Project HOPE expressed grave concern for the health needs of communities in the Balkans today after Cyclone Tamara flooded towns across Bosnia and Herzegovina, Serbia and Croatia, killing over 40 people and forcing mass evacuations in what officials described as the worst flooding in southeastern Europe in more than a century.
More than 2,000 landslides caused by unprecedented torrential rain were recorded, cutting power supply to over a million people. Project HOPE has a longstanding presence in the Balkans and has been asked by the Ministry of Health in Bosnia and Herzegovina to respond.
“Our teams in the region are assessing the critical health needs as evacuations continue. We are reaching out for donations of medical product and financial support to deliver medicines and supplies quickly,” said Stuart Myers, Senior Vice President of Global Health at Project HOPE.
Aid workers on the scene say entire towns and villages are under water and it’s likely the death toll will rise. The Sava and Danube rivers have swelled to historically high levels and rescue workers have built sandbag walls to protect a thermal power plant in Serbia, which produces 20 percent of the nation’s power supplies.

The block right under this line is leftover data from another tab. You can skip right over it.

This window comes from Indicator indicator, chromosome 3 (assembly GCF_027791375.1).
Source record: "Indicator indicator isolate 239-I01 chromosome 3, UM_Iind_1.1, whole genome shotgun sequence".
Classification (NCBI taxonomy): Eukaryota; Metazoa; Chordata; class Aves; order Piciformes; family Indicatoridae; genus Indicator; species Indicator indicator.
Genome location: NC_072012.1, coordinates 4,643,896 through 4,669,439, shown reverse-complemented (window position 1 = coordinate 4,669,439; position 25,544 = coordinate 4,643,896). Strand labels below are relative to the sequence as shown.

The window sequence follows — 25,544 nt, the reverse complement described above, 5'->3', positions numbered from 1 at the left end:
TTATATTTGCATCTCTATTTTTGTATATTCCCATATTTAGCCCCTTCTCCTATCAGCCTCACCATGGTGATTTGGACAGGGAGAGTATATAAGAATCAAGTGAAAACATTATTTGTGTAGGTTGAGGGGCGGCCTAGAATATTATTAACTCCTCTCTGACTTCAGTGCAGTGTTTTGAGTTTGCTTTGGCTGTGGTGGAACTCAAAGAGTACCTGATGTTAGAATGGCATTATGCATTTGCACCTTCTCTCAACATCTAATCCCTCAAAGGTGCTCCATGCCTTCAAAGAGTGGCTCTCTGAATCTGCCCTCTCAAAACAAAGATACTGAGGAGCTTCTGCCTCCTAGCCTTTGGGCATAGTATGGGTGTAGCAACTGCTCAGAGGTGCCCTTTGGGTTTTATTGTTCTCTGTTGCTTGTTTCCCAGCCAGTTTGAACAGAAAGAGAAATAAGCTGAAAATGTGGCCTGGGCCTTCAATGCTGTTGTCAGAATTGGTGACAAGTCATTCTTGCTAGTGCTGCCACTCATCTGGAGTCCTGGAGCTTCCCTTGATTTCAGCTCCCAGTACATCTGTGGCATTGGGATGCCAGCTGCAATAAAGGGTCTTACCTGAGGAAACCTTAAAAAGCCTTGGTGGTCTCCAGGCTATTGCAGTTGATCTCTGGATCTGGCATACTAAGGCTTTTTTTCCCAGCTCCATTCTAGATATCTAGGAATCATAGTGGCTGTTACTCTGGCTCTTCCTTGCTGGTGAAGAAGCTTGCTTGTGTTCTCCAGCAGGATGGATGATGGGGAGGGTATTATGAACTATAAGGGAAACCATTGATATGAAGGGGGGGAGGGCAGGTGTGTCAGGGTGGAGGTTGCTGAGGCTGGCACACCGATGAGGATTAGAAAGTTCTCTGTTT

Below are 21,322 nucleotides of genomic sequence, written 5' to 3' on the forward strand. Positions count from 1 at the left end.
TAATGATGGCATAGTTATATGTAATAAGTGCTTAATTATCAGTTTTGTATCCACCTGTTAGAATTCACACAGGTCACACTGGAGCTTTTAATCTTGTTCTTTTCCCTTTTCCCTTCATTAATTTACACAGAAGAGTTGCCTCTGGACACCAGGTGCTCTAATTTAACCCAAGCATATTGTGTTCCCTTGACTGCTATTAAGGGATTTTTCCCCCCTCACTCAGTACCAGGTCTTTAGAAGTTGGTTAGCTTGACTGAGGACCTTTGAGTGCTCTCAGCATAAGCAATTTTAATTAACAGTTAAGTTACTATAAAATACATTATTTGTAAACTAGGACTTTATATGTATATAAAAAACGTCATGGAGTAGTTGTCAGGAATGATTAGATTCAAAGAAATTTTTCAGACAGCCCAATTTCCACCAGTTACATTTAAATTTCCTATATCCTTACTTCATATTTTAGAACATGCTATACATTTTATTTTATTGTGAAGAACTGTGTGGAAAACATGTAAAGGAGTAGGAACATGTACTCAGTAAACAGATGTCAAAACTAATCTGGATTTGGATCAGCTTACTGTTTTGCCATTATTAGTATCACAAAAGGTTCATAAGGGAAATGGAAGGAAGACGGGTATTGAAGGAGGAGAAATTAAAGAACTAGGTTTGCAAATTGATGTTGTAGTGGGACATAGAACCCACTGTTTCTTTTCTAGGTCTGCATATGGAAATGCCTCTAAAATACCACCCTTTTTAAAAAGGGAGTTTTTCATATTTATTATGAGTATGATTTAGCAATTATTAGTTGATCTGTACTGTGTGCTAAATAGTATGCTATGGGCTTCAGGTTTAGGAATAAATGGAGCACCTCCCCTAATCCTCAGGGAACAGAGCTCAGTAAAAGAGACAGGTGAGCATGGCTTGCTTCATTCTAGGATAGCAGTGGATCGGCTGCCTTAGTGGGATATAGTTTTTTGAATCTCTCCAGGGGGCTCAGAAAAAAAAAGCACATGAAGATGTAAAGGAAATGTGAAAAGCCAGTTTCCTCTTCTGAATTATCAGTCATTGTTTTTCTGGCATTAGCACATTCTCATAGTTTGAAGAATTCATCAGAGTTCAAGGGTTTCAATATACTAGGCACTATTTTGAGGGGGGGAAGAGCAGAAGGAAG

Project HOPE first provided donated medicines and medical supplies to Bosnia and Herzegovina in 1992 in response to the Bosnian War which devastated the region. HOPE has subsequently refurbished or built more than 30 primary health care clinics and provided training in family medicine to health professionals in collaboration with the Ministry of Health.
HOPE continues to ship donated, high value medicines, medical equipment and supplies to hospitals and health clinics in Bosnia and Herzegovina through HOPE’s Strategic Medical Re-Supply Program to improve the quality of care for patients.
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